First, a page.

Union Budget 2016: What it means for the media & entertainment industry
Union Budget 2016: What it means for the media & entertainment industry
 29 February 2016

29 February marked an important date in the year's calendar as Indian Finance Minister Arun Jaitley presented the Union Budget 2016, amidst expectations from all sections. With an aim to give equal attention to all sectors that need financial assistance, Jaitley presented the nine pillars of his budget that focused on multiple subjects; from eCommerce to start-ups; from education to increasing jobs; and from agriculture to health.

In a quest to find out what it really means for the media and entertainment industry, Indiantelevision.com reached out to several industry stalwarts to find out how they interpret the Union Budget 2016.

Here’s what they have to say:

 

M&E Tax Advisory India, EY, partner and head Rakesh Jariwala

“As part of the budget proposals, India has levied an equalisation levy - what is known as ‘google tax’ globally. The tax @ six per cent of the consideration will apply on services relating to online advertisement, provisions on online ad space or other facility or services for the purpose of online advertisement, when such services are provided by a non-resident to either an Indian resident or a non-resident having a permanent establishment in India. The payer for these services are required to deduct 6% prior to making the payment. This is the first time that online services are being taxed in India.”

 

Videocon director Anirudh Dhoot

“The Finance Minister presented a balanced budget with a focus on infrastructure and agriculture sectors. By keeping the fiscal deficit target to 3.5 per cent of the GDP, the budget addresses long term positive impact on businesses. For consumer durable and home appliances industry specifically, the budget brings mixed responses. While the focus is more on dispute resolution and simplification of provision, the voluntary income disclosure will dampen the market. The government has lowered the corporate tax for new manufacturing units at 25 per cent with a view to promote industrial activity and generate jobs. With regard to small units having a turnover of Rs 5 crore, the corporate tax rate has been reduced from 30 per cent to 29 per cent. However, there is no relief on the corporate tax for big manufacturers. Government has stressed on GST implementation and proposed changes in customs duty to push make in India initiatives, which is aimed at improving the overall business environment.” 

 

Sony Pictures Networks India CEO NP Singh

“From an overall budget perspective, the enhanced public spending through various social schemes and infrastructure investments should further help to expedite economic growth. The government has also balanced spending with fiscal prudence by reigning-in fiscal deficit. From a media industry perspective, there were no major changes. I feel that a change in the definition of industrial undertaking for the services industry as well as a push to define the GST roadmap would have been sector-positive. There is a landmark attempt in the budget to simplify the tax administration, which should herald a friendlier tax regime.”

 

Dentsu Aegis Network South Asia CEO and chairman and Posterscope & MKTG - Asia Pacific chairman Ashish Bhasin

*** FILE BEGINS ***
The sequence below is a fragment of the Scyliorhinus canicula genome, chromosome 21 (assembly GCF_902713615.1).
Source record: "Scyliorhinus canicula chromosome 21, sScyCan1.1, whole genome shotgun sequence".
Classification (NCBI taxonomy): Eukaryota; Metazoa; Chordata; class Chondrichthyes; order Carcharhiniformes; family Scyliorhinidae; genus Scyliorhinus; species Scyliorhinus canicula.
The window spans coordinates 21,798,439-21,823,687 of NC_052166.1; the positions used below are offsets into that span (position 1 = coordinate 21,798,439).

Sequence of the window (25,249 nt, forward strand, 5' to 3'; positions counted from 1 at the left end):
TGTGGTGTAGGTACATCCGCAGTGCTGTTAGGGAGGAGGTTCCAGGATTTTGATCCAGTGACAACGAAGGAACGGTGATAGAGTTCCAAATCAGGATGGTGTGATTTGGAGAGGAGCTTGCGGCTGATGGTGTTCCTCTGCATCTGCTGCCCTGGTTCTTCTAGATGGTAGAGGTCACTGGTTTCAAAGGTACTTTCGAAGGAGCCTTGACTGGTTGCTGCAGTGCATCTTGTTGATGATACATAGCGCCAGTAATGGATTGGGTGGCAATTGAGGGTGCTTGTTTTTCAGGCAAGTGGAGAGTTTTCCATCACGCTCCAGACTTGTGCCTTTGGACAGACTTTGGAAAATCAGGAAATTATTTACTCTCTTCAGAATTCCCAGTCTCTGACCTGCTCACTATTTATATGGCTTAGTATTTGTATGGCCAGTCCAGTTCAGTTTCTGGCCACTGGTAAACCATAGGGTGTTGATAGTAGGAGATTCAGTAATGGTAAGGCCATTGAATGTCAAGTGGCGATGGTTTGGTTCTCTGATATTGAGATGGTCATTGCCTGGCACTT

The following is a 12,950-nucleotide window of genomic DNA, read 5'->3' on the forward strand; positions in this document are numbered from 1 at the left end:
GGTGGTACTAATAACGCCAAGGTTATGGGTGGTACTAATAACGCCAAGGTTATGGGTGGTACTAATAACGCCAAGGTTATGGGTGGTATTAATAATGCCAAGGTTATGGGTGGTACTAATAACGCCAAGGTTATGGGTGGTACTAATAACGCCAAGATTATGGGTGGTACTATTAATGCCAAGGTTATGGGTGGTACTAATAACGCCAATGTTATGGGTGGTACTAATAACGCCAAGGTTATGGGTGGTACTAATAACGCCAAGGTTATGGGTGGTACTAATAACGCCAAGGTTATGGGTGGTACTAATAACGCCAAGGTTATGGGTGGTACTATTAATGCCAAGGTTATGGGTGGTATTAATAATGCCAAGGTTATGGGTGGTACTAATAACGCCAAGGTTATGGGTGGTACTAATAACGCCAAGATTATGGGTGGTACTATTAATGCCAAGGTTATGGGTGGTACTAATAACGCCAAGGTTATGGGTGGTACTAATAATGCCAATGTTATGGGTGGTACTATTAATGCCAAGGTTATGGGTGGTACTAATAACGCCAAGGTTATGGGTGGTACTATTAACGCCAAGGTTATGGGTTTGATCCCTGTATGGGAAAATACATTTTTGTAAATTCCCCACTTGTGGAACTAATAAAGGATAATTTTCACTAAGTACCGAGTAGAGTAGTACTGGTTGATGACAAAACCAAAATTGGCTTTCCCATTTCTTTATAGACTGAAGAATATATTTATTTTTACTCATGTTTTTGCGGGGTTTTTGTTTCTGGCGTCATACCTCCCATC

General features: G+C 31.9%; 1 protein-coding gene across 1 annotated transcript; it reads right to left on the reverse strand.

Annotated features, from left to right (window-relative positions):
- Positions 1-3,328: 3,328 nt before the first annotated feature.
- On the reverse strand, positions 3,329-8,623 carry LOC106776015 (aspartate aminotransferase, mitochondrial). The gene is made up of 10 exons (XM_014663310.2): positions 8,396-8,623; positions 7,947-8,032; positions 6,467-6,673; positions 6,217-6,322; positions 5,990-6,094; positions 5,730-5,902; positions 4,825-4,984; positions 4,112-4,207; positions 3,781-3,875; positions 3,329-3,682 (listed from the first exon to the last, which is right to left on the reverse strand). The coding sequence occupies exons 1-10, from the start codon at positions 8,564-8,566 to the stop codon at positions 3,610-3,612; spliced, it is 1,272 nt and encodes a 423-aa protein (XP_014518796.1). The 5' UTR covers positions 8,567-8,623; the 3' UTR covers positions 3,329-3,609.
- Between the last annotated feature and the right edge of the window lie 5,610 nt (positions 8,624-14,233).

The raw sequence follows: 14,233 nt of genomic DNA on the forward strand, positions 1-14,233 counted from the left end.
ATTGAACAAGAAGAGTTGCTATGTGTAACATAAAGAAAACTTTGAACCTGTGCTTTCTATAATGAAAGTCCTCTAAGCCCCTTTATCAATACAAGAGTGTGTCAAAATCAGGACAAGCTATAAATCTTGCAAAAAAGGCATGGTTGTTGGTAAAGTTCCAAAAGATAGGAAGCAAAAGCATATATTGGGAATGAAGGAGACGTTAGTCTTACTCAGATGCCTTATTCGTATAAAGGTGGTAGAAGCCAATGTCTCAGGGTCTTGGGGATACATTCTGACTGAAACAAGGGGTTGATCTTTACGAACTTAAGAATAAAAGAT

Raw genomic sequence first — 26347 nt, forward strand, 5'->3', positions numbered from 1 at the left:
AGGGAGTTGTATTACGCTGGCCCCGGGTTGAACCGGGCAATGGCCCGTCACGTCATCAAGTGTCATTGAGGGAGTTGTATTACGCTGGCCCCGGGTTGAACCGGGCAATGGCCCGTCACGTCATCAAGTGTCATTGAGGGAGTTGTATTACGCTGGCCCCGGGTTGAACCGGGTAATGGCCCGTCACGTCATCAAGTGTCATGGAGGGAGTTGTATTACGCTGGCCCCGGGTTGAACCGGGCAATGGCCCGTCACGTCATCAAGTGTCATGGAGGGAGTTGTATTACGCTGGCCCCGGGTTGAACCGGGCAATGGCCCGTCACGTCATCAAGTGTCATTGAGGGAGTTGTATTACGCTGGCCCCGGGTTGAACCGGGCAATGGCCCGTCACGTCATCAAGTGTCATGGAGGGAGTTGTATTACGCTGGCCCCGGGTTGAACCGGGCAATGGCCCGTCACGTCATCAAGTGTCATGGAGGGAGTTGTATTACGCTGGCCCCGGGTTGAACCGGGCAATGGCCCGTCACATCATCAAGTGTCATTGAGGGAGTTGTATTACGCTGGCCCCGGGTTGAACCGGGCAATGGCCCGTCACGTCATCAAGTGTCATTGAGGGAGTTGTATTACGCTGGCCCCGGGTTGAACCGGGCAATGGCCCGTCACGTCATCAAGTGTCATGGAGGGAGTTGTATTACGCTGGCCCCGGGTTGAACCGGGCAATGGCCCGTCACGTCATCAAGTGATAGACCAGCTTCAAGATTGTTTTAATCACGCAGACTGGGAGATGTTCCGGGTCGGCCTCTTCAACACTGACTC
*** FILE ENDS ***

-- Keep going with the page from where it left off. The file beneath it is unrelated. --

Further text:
“Overall there are some positives and some negatives in the budget. Not increasing the service tax is a positive, particularly for the advertising and media sector. The general expectation was that Service Tax may go up in anticipation of higher GST rates. Controlling the fiscal deficit and several steps to invigorate the rural economy and rural consumption are positive signals. A rural consumption revival will help the economy and the advertising and media sector tremendously. On the negative side, there was an expectation based on what the Finance Minister said in the past, that corporate tax rates would come down. That is not to be so for most large companies. Introducing double taxation on dividends is also a negative. In balance this seems to be a mixed bag budget with a positive bias. If it is able to spur overall economic growth, we could see good times ahead for the advertising and media sector.”

 

Times Network CEO and MD MK Anand

“Digitisation, in my opinion is the most important factor for the broadcast sector currently, we are very happy about the excise duty changes proposed for set-top-boxes, which will help in the last mile infrastructure of Digital Addressable System (DAS) Phase 3 and 4. Overall, a stable and positive fiscal situation is good for the economy and that will support our ad sales growth projections. All in all budget 2016 looks good for the Broadcast sector.”

 

Viacom18 Group CEO and National Media and Entertainment Committee CII chairman Sudhanshu Vats

“Kudos to the government for presenting a disciplined and inclusive budget. The emphasis on rural development and commitment to the fiscal deficit target augur well for the economy in the long-run. The proposal for a more conducive excise duty regime for STBs and other ‘entertainment-access devices’ is welcome. While many of us from the industry were anticipating more sector-specific announcements, I’m sure that this budget will benefit the larger economy and therefore, by extension, have a positive impact on our industry as well.”

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